North vs. South: Carolinas in Supreme Court Battle for Catawba River

Catawba River in North vs. South Dispute The Supreme Court battle between the Carolinas over the Catawba River, used by more than 30 cities and 17 counties for industry and drinking, has been postponed. Its been two years since South Carolina filed a federal lawsuit against its sister state.

Last Monday should have been the first day that the Supreme Court began hearing South Carolina’s case against North Carolina over water withdrawals. However, the family emergency of an attorney in the case has prompted delay, reported the Charlotte Business Journal.

The first order of business in the suit is to decide if the power company Duke Energy, the Catawba River Water Supply Project, and the city of Charlotte can continue their borderline litigation suit.

South Carolina will argue because the Catawba is an interstate river—used by both states for “aquaculture, golf course irrigation, hydroelectric [power], industrial, irrigation, and thermoelectric water use, mining process, and [drinking] water supplies”— both states are granted equal rights under the Constitution, reported The Greenville News.

Named by American Rivers in 2008 as the most endangered river in the United States, the 300-mile (485km) Catawba River starts in the Blue Ridge Mountains of North Carolina and turns into the Wateree River in South Carolina, eventually emptying into the Atlantic Ocean. It serves as a 10-mile (15km) natural border for the Carolinas.

An “inter-basin” transfer approved by North Carolina’s Environmental Management Commission (EMC) in 2007 would re-direct 10 million gallons of water per day away from the Catawba—which means roughly 10 million gallons less per day will cross into South Carolina. This followed an EMC transfer that doubled Charlotte’s daily withdrawal from 16 million gallons to 33 million. South Carolina Attorney General Henry McMaster wrote in court reports that previous, similar permits have allowed for more than 72 million gallons of water withdrawals per day to be diverted from the Catawba in the North Carolina region.

McMaster argues that this fight is between states only, not individuals, and as a result Duke Energy, CRWSP and the city of Charlotte should be excluded from the Supreme Court trial, reports the Charlotte News. Over one million people depend on the river for drinking water, while the energy and manufacturing industry, which utilize the river for power generation and cooling, employ thousands. Tens of millions of dollars are generated by several coal, nuclear and hydroelectric power plants along the river.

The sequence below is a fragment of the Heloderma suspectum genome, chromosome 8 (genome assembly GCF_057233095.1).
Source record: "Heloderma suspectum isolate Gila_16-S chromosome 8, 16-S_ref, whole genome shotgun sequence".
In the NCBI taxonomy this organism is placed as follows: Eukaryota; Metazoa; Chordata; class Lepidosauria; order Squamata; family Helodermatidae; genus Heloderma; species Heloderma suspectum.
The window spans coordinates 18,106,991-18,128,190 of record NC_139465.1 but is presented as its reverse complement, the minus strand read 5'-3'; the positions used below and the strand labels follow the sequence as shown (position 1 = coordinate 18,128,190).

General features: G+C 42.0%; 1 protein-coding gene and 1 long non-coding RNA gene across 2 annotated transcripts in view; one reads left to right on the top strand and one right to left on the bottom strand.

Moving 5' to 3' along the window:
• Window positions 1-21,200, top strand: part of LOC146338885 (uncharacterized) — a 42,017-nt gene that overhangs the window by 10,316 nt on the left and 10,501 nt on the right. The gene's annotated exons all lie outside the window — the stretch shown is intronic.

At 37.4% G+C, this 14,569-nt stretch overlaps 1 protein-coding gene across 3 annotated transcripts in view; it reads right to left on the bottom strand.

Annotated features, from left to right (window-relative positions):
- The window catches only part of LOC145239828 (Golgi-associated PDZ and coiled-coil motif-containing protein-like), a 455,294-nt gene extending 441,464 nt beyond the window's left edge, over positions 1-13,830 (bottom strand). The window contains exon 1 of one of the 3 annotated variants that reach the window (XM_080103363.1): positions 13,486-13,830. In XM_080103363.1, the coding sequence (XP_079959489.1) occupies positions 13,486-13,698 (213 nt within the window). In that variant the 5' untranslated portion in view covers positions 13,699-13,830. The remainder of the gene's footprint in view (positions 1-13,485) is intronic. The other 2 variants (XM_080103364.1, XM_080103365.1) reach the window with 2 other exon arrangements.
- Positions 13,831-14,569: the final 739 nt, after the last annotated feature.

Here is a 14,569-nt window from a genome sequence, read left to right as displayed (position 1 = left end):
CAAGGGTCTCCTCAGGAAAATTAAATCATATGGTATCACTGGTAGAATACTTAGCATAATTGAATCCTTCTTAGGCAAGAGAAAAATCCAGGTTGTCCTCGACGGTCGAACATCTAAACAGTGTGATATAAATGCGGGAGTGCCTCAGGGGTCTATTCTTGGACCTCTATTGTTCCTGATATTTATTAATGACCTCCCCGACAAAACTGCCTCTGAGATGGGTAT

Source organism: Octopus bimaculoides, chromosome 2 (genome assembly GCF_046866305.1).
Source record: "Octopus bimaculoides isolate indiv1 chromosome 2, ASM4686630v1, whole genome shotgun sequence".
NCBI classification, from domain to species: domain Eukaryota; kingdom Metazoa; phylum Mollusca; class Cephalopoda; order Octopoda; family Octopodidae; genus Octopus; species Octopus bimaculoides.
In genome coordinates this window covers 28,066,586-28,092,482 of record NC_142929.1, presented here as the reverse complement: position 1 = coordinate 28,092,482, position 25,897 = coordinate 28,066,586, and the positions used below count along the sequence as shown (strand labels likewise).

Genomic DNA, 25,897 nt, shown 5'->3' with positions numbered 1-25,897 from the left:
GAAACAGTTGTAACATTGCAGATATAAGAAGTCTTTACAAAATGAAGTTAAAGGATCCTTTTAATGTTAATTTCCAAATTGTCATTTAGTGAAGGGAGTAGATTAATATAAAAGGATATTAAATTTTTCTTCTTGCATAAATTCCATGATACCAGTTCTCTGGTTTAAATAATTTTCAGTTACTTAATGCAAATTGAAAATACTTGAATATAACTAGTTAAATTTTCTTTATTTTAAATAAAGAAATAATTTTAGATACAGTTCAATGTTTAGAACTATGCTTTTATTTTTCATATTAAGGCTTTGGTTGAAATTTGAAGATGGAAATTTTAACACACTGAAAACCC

Charlotte alone withdraws 33 million gallons per day from the Catawba, and the CRWSP consumes an additional 36 million gallons per day. Comprised of areas in both states, only five million gallons of the 36 used by Union County in North Carolina are being disputed by South Carolina. However, they make up half of the ten million gallons per day that the EMC approved in 2007, and there is an additional pending application to increase Union County diversions by 13 million gallons per day, according to court files.

Duke Energy—a Charlotte-based power company—owns all 11 hydroelectric power plants whose impoundments greatly affect the flows of the Catawba River. Duke argues that its licenses are highly dependent upon the state distributions, while South Carolina has said that reducing North Carolina’s withdrawals would make more water available to Duke’s reservoirs for energy generation.

The Supreme Court will announce a new date for the case this week.

Read more on Circle of Blue: Water Issues Dividing and Challenging the U.S.

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3 replies
  1. Anthony Dionisio says:

    South Carolina just wants the money. The Catawba has plenty of water still even though it is the most endangered. The states could have ended this dispute easily.

  2. taylor says:

    I think that was very greedy of South Carolina. They should have made a agreement with North Carolina.

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